Health & Medicine

California legislators fast-track bill to ensure patients get pain medications

Concerned that patients are having trouble getting critically needed medications, California Assembly members Jim Cooper and Evan Low are moving to give regulators and medical boards more time to make changes to prescription forms that were supposed to go into effect Jan. 1.

In a Jan. 14 article, The Sacramento Bee revealed that doctors statewide were having trouble getting their prescriptions filled for patients who needed pain medications, even for patients who had just had surgery. The problem was occurring, doctors said, because printing companies and doctors didn’t have the advance notice needed to make newly mandated changes to prescription pads.

“There’s often unintended consequences with legislation,” said Skyler Wonnacott, a spokesman for Cooper. “Once it’s implemented, we start to find out how it’s affecting people, and obviously this is affecting many patients, and a lot of people need their medications. I read your story, and there was a patient who wasn’t able to get his pain meds right after he’d had surgery. We want to ensure patients have access to the prescriptions they need.”

Wonnacott said the new legislation, Assembly Bill 149, will delay the Jan. 1, 2019, implementation date under Assembly Bill 1753. Approved in September 2018, that measure established a new method for validating prescription numbers and limited the number of companies that could print the forms.

Under AB 149, the new implementation date would be Jan. 1, 2020.

“That will allow the (California) Department of Justice to work with the medical boards and everyone else to ensure people have access to their prescriptions,” Wonnacott said.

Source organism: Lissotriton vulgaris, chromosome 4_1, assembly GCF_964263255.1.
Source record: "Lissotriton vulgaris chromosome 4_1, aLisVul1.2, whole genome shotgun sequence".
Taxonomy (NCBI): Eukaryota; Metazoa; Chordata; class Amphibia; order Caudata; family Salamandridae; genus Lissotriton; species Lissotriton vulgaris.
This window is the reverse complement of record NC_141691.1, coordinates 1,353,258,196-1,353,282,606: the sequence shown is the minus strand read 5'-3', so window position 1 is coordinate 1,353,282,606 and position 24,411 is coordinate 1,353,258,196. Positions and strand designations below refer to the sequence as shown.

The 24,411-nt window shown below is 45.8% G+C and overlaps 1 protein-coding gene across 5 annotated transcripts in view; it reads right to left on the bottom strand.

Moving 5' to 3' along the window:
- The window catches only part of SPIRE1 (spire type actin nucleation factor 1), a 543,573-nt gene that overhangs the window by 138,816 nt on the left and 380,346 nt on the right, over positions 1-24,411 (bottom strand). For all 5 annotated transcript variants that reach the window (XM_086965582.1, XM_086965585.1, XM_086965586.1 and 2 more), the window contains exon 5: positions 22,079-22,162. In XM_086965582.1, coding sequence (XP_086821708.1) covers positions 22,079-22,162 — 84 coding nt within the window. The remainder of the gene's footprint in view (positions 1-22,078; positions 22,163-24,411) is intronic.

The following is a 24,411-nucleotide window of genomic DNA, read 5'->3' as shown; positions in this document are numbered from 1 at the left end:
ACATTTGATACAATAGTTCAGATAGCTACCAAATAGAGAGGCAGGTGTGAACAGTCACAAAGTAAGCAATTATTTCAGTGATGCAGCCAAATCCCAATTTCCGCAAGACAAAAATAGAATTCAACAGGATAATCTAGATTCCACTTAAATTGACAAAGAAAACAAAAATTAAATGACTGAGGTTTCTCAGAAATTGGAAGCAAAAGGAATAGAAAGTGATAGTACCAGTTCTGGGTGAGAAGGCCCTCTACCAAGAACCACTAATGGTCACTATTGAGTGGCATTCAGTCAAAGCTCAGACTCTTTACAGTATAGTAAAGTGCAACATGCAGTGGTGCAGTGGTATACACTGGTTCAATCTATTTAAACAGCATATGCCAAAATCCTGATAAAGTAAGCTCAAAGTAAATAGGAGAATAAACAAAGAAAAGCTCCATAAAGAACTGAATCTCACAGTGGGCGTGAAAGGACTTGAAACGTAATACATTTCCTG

Dr. Richard Buss, a Jackson physician whose patients experienced problems, said he was pleased to hear about the move to add this grace period, even though it comes late in the game.

“Most doctors by now have had to get new prescription pads,” Buss said. “We’ve been forced to go out and do that, but it will be nice to be able to go ahead and use the several hundred dollars’ worth of old prescription pads that I still have on hand. If that’s possible over the next year, that would be good.”

Buss said he would have been able to use his old pads for medication that wasn’t classified as a controlled substance, but that it would have been a bit of headache to juggle two sets of forms for a while.

AB 1753 and other legislation relating to prescription forms are part of an effort to ensure that access to controlled substances such as opioid pain relievers remains tightly controlled in California. While deaths from opioids have skyrocketed nationwide, the Golden State has among the lowest mortality rates for opioid-related overdoses.

Low, the Silicon Valley Democrat who carried AB 1753, heard complaints about patient access to medications and vowed to work with regulators and stakeholders to achieve a solution quickly. He and the California Medical Association, representing 43,000 doctors, approached Cooper, D-Elk Grove, to see whether he would be amenable to removing the language in a bill he’d already introduced and inserting the new language on the grace period for prescription forms.

This so-called gut-and-amend process is often used when lawmakers want to avoid the required waiting periods and deadlines for introducing new legislation. Wonnacott said AB 149, which should be printed online as early as Friday, is expected to get a hearing by Tuesday in the Assembly Business and Professions Committee.

Janus Norman, the California Medical Association’s chief legislative advocate, said: “We appreciate the Legislature’s expediency in working to ensure patients receive timely access to their needed medications. We applaud Assembly member Cooper for shepherding this issue through the process, and we’re confident for a speedy resolution.”

Editor’s note March 14, 2019: Since the initial publication of this story, The Bee has learned that the California Medical Board put Dr. Richard Buss on probation in 2015 as a result of an investigation into the 2007 death of a patient from polypharmacy, or taking multiple medications at the same time, according to board documents. The causes cited for the five-year probation were gross negligence, negligent acts and incompetence.

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